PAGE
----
The Miseries of Human Life

The Miseries of Human Life is a book written by James Beresford (1764–1840) and published in 1806, first as a single volume and then as an expanded two-volume edition later that year. Illustrated by George Cruikshank, it catalogued “in excruciating detail” the “petty outrages, minor humiliations, and tiny discomforts that make up everyday human existence.” Sounds like a riot, doesn’t it? LOL!

The Miseries were written as a satirical series of twelve dialogues between two old curmudgeons, Mr Samuel Sensitive and Mr Timothy Testy, in which they catalogue the daily “injuries, insults, disappointments and treacheries” of everyday life. Mrs Testy makes occasional appearances to offer “Supplementary Sighs” from a feminine perspective.

The Gentleman’s Magazine of May 1841 described The Miseries of Human Life as “an extraordinary success” and English poet Richard Henry Horne noted that the book sold “like wildfire.” It become a minor classic in the satirical literature of the day, so much so that dozens of editions were published and printmakers rushed to illustrate their own versions of life’s miseries. Thomas Rowlandson began drawing scenes based on Beresford’s book as soon as it was published, and after two years the luxury print dealer Rudolph Ackermann selected fifty of his hand-colored etchings for a new edition of The Miseries.

The original book can be read online at Google Books but here are a few samplings of the “miseries” lamented by Beresford’s characters.


(Mr Sensitive) Walking all day, in very hot weather, in a pair of shoes far too tight both in length and breadth —corns on every toe.

(Mr Testy) On paying a visit to your garden in the morning, for the purpose of regaling your eye and nose with the choice ripe fruit which which it had abounded the day before, finding that the whole produce of every tree and bush has been carefully gathered – in the night!


(Mr Sensitive) Being accompanied by a player or singer, who is always at least a bar behind, or before you.

(Mr Testy) Exhausting your faculties, for a whole evening together, in vain endeavours to guess at a riddle, conundrum, etc. though you are assured, all the time, that it is as easy as the a, b, c.


(Mr Testy) While you are peaceably reading your paper at a coffee-house—two friends, perfect strangers to you, squatting themselves down at your right and left hand, and talking across you, for an hour, over their private concerns.

(Mr Sensitive) During the endless time that you are kept waiting at a door in a carriage, while the ladies are shopping, having you impatience soothed by the setting of a saw, close at your ear.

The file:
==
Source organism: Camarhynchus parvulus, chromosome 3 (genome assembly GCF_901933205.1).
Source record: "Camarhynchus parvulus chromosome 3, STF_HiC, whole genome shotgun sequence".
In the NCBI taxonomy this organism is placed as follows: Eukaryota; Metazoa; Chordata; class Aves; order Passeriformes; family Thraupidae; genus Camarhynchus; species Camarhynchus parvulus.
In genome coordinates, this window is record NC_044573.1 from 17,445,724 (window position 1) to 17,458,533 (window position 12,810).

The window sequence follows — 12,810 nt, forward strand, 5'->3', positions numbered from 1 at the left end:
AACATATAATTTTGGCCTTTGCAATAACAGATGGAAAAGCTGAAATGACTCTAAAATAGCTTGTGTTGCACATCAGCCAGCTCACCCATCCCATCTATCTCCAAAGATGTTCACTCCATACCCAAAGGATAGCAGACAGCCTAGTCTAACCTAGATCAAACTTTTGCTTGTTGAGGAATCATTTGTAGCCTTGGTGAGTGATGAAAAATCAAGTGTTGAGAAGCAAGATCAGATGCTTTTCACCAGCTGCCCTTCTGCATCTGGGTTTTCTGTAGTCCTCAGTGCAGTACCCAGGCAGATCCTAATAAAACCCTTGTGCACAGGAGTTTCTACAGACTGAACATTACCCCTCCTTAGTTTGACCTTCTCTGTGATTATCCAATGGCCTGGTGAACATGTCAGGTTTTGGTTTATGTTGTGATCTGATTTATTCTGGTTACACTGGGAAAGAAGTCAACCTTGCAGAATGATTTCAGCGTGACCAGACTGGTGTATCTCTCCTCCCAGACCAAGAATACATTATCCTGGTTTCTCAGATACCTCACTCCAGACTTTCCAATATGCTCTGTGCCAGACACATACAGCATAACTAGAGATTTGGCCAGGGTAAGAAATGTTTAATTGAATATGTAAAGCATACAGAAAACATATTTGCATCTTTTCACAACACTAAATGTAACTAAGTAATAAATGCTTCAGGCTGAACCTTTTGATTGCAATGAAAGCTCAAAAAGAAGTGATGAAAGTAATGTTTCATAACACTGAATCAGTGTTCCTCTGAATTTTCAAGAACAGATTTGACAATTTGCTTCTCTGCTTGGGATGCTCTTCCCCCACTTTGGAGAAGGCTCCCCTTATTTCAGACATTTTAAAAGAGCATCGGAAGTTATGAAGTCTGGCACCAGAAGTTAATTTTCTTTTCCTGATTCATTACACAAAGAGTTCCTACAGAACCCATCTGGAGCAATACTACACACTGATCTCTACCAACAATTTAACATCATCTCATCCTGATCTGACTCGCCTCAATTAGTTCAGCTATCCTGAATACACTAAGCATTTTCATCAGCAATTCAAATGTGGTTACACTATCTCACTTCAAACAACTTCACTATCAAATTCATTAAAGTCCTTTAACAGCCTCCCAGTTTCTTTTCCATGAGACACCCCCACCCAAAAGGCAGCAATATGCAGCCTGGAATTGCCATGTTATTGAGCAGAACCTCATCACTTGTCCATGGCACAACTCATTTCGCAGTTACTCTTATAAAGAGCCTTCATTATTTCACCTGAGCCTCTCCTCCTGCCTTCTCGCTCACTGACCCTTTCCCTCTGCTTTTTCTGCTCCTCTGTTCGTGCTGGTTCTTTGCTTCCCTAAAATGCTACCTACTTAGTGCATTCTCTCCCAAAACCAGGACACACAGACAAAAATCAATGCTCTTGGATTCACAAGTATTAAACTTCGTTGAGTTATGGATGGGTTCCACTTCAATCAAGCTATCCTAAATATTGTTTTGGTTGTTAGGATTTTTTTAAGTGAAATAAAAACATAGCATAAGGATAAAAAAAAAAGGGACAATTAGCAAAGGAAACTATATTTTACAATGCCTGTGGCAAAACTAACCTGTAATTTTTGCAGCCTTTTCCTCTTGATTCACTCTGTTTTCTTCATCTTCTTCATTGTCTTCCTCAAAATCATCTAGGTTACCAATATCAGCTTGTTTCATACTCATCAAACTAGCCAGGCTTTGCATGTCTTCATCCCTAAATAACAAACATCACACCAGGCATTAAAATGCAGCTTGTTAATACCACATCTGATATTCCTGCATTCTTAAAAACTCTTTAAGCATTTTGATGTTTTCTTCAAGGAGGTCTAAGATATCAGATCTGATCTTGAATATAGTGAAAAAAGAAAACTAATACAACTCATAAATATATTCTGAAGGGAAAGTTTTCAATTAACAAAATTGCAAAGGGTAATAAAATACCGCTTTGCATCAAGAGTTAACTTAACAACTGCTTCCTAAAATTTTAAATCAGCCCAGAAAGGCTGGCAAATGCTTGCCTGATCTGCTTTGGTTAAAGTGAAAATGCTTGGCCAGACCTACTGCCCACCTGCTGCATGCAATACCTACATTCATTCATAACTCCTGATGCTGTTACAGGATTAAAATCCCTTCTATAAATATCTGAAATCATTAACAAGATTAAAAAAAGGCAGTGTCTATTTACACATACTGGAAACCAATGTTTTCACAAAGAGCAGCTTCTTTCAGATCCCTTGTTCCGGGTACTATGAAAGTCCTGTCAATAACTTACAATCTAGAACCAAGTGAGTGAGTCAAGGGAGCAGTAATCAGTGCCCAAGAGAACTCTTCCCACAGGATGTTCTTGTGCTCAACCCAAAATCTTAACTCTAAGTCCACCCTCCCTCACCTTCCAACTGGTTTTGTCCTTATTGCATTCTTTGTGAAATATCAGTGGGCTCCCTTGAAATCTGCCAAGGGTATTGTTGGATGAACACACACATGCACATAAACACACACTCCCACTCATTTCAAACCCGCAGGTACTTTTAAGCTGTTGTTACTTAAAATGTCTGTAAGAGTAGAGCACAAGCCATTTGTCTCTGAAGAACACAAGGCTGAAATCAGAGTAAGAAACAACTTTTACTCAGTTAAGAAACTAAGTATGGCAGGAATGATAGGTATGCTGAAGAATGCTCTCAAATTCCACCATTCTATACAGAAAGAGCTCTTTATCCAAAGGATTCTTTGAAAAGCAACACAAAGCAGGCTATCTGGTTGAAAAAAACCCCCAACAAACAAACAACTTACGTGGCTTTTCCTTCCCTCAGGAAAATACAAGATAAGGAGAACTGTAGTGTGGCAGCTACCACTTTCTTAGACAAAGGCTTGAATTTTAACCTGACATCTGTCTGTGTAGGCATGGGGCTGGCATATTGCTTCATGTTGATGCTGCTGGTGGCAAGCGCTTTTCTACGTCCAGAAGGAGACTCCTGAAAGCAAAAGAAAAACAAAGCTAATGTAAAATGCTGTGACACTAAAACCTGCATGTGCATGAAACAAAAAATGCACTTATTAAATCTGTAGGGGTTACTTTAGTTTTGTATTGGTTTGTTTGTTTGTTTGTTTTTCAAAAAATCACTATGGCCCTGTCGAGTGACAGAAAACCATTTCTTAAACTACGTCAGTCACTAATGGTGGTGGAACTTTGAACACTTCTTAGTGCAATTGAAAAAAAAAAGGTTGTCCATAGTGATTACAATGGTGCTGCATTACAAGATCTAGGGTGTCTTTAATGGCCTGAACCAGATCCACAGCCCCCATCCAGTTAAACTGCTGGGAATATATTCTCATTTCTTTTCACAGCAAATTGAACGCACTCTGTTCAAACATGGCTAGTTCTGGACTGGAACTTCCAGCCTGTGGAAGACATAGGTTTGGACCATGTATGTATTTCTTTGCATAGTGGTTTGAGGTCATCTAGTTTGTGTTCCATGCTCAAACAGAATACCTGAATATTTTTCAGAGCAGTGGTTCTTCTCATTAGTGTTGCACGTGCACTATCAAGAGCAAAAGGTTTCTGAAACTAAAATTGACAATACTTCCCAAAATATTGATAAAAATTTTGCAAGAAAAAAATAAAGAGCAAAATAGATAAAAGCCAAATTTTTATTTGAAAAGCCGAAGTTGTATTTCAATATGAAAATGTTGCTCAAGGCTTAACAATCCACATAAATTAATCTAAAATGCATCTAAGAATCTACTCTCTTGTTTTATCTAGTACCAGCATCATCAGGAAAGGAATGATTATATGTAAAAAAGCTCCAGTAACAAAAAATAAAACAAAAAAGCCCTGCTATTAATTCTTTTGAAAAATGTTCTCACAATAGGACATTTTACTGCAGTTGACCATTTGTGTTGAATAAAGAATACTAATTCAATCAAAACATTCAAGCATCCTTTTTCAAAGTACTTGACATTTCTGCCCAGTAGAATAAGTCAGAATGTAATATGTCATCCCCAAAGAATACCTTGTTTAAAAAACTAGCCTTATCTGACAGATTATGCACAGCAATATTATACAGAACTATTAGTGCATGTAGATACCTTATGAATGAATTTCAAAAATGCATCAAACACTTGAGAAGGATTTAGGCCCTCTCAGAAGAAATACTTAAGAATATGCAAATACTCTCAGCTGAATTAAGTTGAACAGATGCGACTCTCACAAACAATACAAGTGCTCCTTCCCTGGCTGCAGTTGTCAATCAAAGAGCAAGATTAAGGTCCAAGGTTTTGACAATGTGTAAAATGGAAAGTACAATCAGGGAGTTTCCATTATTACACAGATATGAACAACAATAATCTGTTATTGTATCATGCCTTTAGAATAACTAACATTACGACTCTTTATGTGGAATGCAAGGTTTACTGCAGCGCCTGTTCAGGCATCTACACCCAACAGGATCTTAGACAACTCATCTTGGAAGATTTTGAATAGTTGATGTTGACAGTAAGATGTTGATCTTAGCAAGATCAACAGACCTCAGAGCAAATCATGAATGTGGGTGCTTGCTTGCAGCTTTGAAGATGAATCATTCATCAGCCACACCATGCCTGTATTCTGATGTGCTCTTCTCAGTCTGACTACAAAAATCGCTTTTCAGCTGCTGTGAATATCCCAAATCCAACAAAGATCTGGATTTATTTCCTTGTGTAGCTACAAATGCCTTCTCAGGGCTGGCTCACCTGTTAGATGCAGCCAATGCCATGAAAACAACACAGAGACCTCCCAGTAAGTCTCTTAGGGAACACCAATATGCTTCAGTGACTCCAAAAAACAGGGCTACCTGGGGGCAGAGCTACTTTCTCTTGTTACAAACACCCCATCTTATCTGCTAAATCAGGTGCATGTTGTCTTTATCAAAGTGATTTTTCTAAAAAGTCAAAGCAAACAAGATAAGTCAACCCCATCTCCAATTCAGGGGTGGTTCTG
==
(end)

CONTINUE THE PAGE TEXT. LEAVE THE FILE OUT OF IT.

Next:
(Mr Testy) Having this kind of tooth drawn by installments. See here! —I have treasured all the fragments, along with these pretty pieces of wreck from the jaw, which bore them company—that they might serve as mementos, in case I should ever find myself in the humour of parting with any more of my head!

(Mr Sensitive) Bending back the finger-nail—or even thinking of it.


(Mr Sensitive) Starting for a long ride, on a dinner engagement, without a great coat, in a mist, which successively becomes a mizzle, a drizzle, a shower, a rain, a torrent: on arriving at the house, at last, completely drenched, you have to beg the favour of making yourself look like a full or an empty sack, by wearing your host’s intractable clothes.

(Mr Testy) A very high, hard-trotting horse, who sets off before you have discovered that the stirrups are too long to assist you in humouring his jolt; —then, trying in vain to stop him.


(Mr Sensitive) Paying a long visit at the retired house of a well meaning Soul, whose only idea of entertaining you is that of never leaving you a moment by yourself.

(Mr Testy) Being compelled by a deaf person, in a large and silent company, to repeat some very washy remark three or four times over, at the highest pitch of your voice.


(Mr Sensitive) Elbowing both your candles off the table, and then setting them up in this state:

(Mr Testy) Vainly hunting, a thousand times over, in every corner, crook, and cranny of the house, for something you have lost; —till, at some future period, when you have long abandoned the pursuit, the truant article appears of its own accord.”


(Mr Sensitive) Sitting down, with a keen appetite, to a beef-steak (and nothing else), which proves to be completely charked by over-dressing.

(Mr Testy) The moment in which you discover that you have taken in a mouthful of fat, by mistake for a turnip.


(Mr Testy) Buying a pocket-handkerchief on an emergency so pressing, that you have no time to get it hemmed; so that, before the day is half over, it is all in strings.

(Mr Sensitive) Sitting in a chair on which you do not discover that honey has been liberally spilt, till, on rising to make your bow, you carry away the cushion.

The Miseries of Human Life can be purchased in various formats on Amazon. Click image link to the left.

The book can also be read online at Google Books, the 1826 version digitalized in full.

To see a collection of the Thomas Rowlandson illustrations from the Ackermann 1808 publication at David Brass Rare Books, and if you have a spare $6500 laying around, you can buy it!



Sharon Lathan

Sharon Lathan is the best-selling author of The Darcy Saga, a ten-volume sequel series to Jane Austen’s Pride & Prejudice.

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I think I’ll pass on this one thank you! I’m not sure I could cope with so much misery by choice.
I do totally sympathise with the person searching the whole house for a misplaced item only for it to turn up when no longer needed (and usually where you thought it was and the first place you looked!)

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